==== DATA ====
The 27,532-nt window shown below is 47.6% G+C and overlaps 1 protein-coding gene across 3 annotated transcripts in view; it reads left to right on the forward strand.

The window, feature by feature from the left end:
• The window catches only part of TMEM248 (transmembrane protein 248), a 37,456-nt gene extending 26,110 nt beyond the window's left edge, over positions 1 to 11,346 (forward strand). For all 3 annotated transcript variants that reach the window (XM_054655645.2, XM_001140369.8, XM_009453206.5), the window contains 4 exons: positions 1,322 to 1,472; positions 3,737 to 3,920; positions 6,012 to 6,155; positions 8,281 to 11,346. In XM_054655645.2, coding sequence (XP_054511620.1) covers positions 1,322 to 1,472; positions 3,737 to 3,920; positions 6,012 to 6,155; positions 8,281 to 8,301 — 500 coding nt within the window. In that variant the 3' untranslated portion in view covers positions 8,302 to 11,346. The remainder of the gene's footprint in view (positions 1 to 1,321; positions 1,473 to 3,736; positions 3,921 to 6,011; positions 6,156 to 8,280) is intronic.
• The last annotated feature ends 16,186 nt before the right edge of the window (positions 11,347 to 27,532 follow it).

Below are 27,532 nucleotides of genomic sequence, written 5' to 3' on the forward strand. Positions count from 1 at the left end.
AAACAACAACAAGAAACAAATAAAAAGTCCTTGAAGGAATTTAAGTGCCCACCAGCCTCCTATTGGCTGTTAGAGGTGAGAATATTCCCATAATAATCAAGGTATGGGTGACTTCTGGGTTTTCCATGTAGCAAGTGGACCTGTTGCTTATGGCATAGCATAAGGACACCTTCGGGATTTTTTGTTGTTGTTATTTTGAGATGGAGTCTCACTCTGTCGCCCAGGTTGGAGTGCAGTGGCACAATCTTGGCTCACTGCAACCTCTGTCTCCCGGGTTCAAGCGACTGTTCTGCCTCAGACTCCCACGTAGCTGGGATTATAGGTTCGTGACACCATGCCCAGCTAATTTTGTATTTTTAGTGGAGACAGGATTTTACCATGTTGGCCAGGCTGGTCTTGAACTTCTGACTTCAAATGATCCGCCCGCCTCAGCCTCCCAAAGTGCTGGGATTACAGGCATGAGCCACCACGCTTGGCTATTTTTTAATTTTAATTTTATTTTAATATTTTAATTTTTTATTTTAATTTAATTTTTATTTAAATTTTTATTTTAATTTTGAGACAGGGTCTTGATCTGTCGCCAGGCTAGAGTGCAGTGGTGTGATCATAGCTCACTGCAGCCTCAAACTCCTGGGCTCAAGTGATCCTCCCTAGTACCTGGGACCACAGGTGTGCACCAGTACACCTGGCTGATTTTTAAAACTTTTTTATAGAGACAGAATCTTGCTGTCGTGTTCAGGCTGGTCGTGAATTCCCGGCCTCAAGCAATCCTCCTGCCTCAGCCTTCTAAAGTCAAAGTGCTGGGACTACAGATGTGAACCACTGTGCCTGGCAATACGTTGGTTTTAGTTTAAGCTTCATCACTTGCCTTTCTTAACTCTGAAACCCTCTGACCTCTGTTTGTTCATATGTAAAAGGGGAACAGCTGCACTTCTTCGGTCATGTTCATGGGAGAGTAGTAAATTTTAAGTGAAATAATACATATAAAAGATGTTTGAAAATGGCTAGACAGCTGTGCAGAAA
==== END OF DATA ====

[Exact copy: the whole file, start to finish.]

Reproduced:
The 27,532-nt window shown below is 47.6% G+C and overlaps 1 protein-coding gene across 3 annotated transcripts in view; it reads left to right on the forward strand.

The window, feature by feature from the left end:
• The window catches only part of TMEM248 (transmembrane protein 248), a 37,456-nt gene extending 26,110 nt beyond the window's left edge, over positions 1 to 11,346 (forward strand). For all 3 annotated transcript variants that reach the window (XM_054655645.2, XM_001140369.8, XM_009453206.5), the window contains 4 exons: positions 1,322 to 1,472; positions 3,737 to 3,920; positions 6,012 to 6,155; positions 8,281 to 11,346. In XM_054655645.2, coding sequence (XP_054511620.1) covers positions 1,322 to 1,472; positions 3,737 to 3,920; positions 6,012 to 6,155; positions 8,281 to 8,301 — 500 coding nt within the window. In that variant the 3' untranslated portion in view covers positions 8,302 to 11,346. The remainder of the gene's footprint in view (positions 1 to 1,321; positions 1,473 to 3,736; positions 3,921 to 6,011; positions 6,156 to 8,280) is intronic.
• The last annotated feature ends 16,186 nt before the right edge of the window (positions 11,347 to 27,532 follow it).

Below are 27,532 nucleotides of genomic sequence, written 5' to 3' on the forward strand. Positions count from 1 at the left end.
AAACAACAACAAGAAACAAATAAAAAGTCCTTGAAGGAATTTAAGTGCCCACCAGCCTCCTATTGGCTGTTAGAGGTGAGAATATTCCCATAATAATCAAGGTATGGGTGACTTCTGGGTTTTCCATGTAGCAAGTGGACCTGTTGCTTATGGCATAGCATAAGGACACCTTCGGGATTTTTTGTTGTTGTTATTTTGAGATGGAGTCTCACTCTGTCGCCCAGGTTGGAGTGCAGTGGCACAATCTTGGCTCACTGCAACCTCTGTCTCCCGGGTTCAAGCGACTGTTCTGCCTCAGACTCCCACGTAGCTGGGATTATAGGTTCGTGACACCATGCCCAGCTAATTTTGTATTTTTAGTGGAGACAGGATTTTACCATGTTGGCCAGGCTGGTCTTGAACTTCTGACTTCAAATGATCCGCCCGCCTCAGCCTCCCAAAGTGCTGGGATTACAGGCATGAGCCACCACGCTTGGCTATTTTTTAATTTTAATTTTATTTTAATATTTTAATTTTTTATTTTAATTTAATTTTTATTTAAATTTTTATTTTAATTTTGAGACAGGGTCTTGATCTGTCGCCAGGCTAGAGTGCAGTGGTGTGATCATAGCTCACTGCAGCCTCAAACTCCTGGGCTCAAGTGATCCTCCCTAGTACCTGGGACCACAGGTGTGCACCAGTACACCTGGCTGATTTTTAAAACTTTTTTATAGAGACAGAATCTTGCTGTCGTGTTCAGGCTGGTCGTGAATTCCCGGCCTCAAGCAATCCTCCTGCCTCAGCCTTCTAAAGTCAAAGTGCTGGGACTACAGATGTGAACCACTGTGCCTGGCAATACGTTGGTTTTAGTTTAAGCTTCATCACTTGCCTTTCTTAACTCTGAAACCCTCTGACCTCTGTTTGTTCATATGTAAAAGGGGAACAGCTGCACTTCTTCGGTCATGTTCATGGGAGAGTAGTAAATTTTAAGTGAAATAATACATATAAAAGATGTTTGAAAATGGCTAGACAGCTGTGCAGAAA